Friday, October 6, 2017
Several months after the President's religious-freedom executive order (which, many observed, didn't appear to actually do very much), we see today some important and meaningful action from the Administration on the religious-freedom front. The wheels are now turning to expand the religious exemption from the HHS contraception-coverage mandate and the Attorney General has issued memoranda and guidance on how the Department of Justice will deal with religious-freedom matters that are quite striking in their full-throated endorsement of a robust understanding of our "first freedom." The Attorney General stated clearly, in keeping with longstanding American tradition, that religious freedom is a fundamental human right and not merely a policy preference.
In some respects, the documents simply summarize, re-state, and endorse existing and established Supreme Court doctrine. In some other respects, however, the guidance and memoranda take strong religious-freedom stands on questions that are contested. For example, the Department rejects the claim, advanced by some scholars and activists, that religious exemptions are unconstitutional if they "deprive a third party of a benefit." In addition, the fact that the guidance states that federal contracts and grants should not be conditioned on religious institutions giving up their religious-hiring rights or on abandoning aspects of their religious character will be welcome to the many religious agencies, schools, universities, hospitals, etc., that cooperate with government in pursuing the common good.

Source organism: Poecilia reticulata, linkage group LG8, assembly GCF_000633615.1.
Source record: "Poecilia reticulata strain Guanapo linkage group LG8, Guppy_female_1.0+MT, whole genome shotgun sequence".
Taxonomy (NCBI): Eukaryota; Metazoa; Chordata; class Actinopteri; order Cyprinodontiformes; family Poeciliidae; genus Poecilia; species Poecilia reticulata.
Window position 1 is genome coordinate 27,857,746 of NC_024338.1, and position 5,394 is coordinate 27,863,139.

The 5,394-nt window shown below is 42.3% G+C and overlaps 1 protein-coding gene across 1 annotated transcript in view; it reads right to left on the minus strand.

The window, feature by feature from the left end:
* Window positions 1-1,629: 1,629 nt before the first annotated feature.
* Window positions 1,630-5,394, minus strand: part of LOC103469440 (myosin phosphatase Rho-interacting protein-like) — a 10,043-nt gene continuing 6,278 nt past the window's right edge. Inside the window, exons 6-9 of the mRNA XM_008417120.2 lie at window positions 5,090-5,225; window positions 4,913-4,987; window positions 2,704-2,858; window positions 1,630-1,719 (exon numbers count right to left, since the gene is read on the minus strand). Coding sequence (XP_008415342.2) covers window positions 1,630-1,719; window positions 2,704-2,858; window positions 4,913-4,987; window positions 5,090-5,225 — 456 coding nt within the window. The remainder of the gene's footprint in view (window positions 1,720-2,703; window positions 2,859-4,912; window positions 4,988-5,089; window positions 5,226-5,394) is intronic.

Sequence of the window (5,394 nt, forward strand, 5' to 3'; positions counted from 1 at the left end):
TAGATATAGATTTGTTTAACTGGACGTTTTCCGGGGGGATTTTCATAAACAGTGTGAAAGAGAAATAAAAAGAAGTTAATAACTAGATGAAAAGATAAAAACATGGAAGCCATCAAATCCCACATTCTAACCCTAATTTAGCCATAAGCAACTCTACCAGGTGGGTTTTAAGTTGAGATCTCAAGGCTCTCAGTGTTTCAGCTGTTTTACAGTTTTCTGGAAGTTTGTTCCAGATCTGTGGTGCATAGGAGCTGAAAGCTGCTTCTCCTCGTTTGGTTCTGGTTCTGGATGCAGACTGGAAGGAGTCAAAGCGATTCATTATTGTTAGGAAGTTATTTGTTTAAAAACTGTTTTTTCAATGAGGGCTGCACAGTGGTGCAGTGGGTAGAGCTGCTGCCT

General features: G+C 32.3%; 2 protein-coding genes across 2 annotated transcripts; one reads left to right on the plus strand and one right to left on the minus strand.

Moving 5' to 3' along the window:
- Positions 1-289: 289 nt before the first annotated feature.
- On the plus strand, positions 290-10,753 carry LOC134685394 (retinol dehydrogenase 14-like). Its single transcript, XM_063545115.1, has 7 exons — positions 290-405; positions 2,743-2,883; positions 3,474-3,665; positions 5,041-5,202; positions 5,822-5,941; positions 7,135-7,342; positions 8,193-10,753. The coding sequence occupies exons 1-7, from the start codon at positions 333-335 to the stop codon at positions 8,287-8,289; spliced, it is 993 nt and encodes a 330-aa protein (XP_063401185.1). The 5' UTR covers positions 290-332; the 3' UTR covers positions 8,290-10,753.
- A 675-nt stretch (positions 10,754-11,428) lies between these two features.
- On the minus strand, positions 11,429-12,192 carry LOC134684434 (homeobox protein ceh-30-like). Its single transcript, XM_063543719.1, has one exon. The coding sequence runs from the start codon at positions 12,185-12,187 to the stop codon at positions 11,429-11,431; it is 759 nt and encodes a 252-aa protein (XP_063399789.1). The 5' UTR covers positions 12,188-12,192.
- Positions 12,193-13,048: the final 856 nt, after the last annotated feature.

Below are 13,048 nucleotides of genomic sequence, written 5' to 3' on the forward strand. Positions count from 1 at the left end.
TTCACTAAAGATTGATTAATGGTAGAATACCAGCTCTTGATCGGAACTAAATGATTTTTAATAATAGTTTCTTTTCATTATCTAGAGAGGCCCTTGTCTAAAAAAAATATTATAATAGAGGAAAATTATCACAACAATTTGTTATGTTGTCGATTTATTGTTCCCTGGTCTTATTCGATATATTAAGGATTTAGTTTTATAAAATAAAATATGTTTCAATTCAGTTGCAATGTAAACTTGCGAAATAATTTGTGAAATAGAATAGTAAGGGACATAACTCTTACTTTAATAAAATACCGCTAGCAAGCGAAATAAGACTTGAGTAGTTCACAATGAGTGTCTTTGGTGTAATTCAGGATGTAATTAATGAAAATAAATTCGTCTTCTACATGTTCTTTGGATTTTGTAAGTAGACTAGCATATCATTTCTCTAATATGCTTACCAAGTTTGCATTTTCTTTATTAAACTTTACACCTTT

Third, the Department appears to understand the recent Trinity Lutheran decision broadly, as -- for example -- not permitting governments to exclude otherwise eligible K-12 schools from a voucher, scholarship, or tax-credit program. Presumably, the Administration will take this position in court when the issue arises, as it inevitably will.
A welcome set of developments.